The reliability of the Bible continues to be a topic of great interest to many people. For more than two centuries, modern biblical critics have pored over almost every corner of the Scriptures in minute detail. Up through the late 1960s, a general trajectory of increasing skepticism could be traced. Since then the tide has been turning. Although the novel and avant-garde almost by definition are what receive the most attention in the media and interest on the Internet, the amount of solid scholarship that has been produced in the last forty-five years internationally that supports the historical trustworthiness of this or that portion of the Bible has grown exponentially. While we continue to need patient, painstaking analysis of key issues at the highest levels of scholarship, we need even more good, up-to-date overviews, conversant with a broad cross-section of this research, which can be understood by a wider audience. I hope to fill this niche.

Quite a few books today do a good job canvassing the evidence for the historical reliability of the New Testament Gospels, the canonical accounts of the life of Jesus. Some of these are detailed and technical,[4] others mid-range, and still others introductory. Readers who want a special focus on just the Synoptic Gospels (Matthew, Mark, and Luke) or on just the Gospel of John can choose from a variety of offerings that concentrate on those portions of the New Testament alone. The Acts of the Apostles is not as well served at the introductory or popular levels but has outstanding detailed studies corroborating or rendering plausible a huge swath of its material. There is also a small cottage industry of studies in the historical issues raised by the Epistles, especially the letters of Paul, both in terms of questions of authorship and in terms of fitting their information together with the data of Acts.[10]

When one looks, however, for a reasonably detailed treatment of the historical issues surrounding the entire New Testament, almost nothing emerges. One can find good volumes on the transmission of the text, the process of canonization,[12] and the identification and significance of the genres of the New Testament narratives. There are even excellent treatments of the problem of miracles.[14] But no current works gather all these topics together under one cover, except for various New Testament introductions that by necessity supply only cursory treatments of each topic because of everything else they must cover as well.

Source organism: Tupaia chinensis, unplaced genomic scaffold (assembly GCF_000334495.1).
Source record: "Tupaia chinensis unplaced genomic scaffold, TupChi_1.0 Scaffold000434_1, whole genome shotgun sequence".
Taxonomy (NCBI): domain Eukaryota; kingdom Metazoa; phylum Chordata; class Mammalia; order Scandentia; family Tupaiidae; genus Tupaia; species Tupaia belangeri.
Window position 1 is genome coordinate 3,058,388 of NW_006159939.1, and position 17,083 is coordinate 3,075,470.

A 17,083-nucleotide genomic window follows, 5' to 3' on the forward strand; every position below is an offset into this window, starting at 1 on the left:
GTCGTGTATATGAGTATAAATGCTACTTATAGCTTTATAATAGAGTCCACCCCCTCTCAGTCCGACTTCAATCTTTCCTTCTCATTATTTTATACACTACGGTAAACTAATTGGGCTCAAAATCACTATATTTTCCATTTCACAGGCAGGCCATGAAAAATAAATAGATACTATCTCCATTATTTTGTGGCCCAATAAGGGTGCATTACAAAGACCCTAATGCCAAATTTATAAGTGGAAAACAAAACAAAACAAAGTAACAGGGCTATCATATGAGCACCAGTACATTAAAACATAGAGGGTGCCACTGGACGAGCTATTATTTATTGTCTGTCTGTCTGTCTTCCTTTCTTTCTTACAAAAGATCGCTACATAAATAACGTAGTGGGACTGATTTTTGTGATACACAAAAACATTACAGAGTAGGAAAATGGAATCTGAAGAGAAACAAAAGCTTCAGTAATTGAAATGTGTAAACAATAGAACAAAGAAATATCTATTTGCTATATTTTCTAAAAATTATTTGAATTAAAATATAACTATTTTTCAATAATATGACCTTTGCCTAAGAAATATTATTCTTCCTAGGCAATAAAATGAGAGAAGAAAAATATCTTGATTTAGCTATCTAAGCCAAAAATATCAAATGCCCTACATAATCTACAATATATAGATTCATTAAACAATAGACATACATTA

This work tries to fill that gap. Fourteen detailed chapters subdivide into six major parts, discussing in turn the Synoptics, the Gospel of John, Acts and Paul, the remaining New Testament books, issues of canonicity and transmission of the text, and the unique problem of miracles. We look at issues of the formation of the literature, external corroboration of its contents, apparent internal contradictions, as well as points of commonality from Paul to Acts. We assess the so-called Gnostic Gospels (and other Gnostic literature) and the New Testament Apocrypha. We discuss the transmission of the text and the canonization of the books. And we do all this in enough detail to make each survey much more than superficial, yet without the technical language that makes these topics beyond the reach of many readers and without creating an encyclopedic-sized work that would make it accessible only to experts.

Because I have previously written several books that impinge on this topic, it is important for me to explain how this one differs from those. In The Historical Reliability of the Gospels, I focused primarily on the Synoptic Gospels, addressing six major topics surrounding the formation and contents of their narratives. Only one additional chapter looked primarily at the Gospel of John. In Jesus and the Gospels: An Introduction and Survey,[16] I was creating a textbook designed to cover the waterfront of issues theological students typically address in courses on the Gospels or the life of Christ, so that every topic received only brief treatment. Issues of historicity were largely limited to short sections of a paragraph or two at the end of each main section within the specific chapters that surveyed the life of Christ and to one entire chapter that summarized the main line of evidence overall. The Historical Reliability of John’s Gospel: Issues and Commentary gave me an opportunity to proceed in far more detail, passage by passage through the Fourth Gospel in commentary format, while focusing exclusively on issues that bear on the question of historical trustworthiness. Finally, in Can We Still Believe the Bible? An Evangelical Engagement with Contemporary Questions,[18] I focused on six specific topics that span both Testaments about which a lot of skepticism had recently been expressed, even though the majority of scholarly developments in each area over the past generation had actually increased many scholars’ confidence in the reliability of the Christian Scriptures.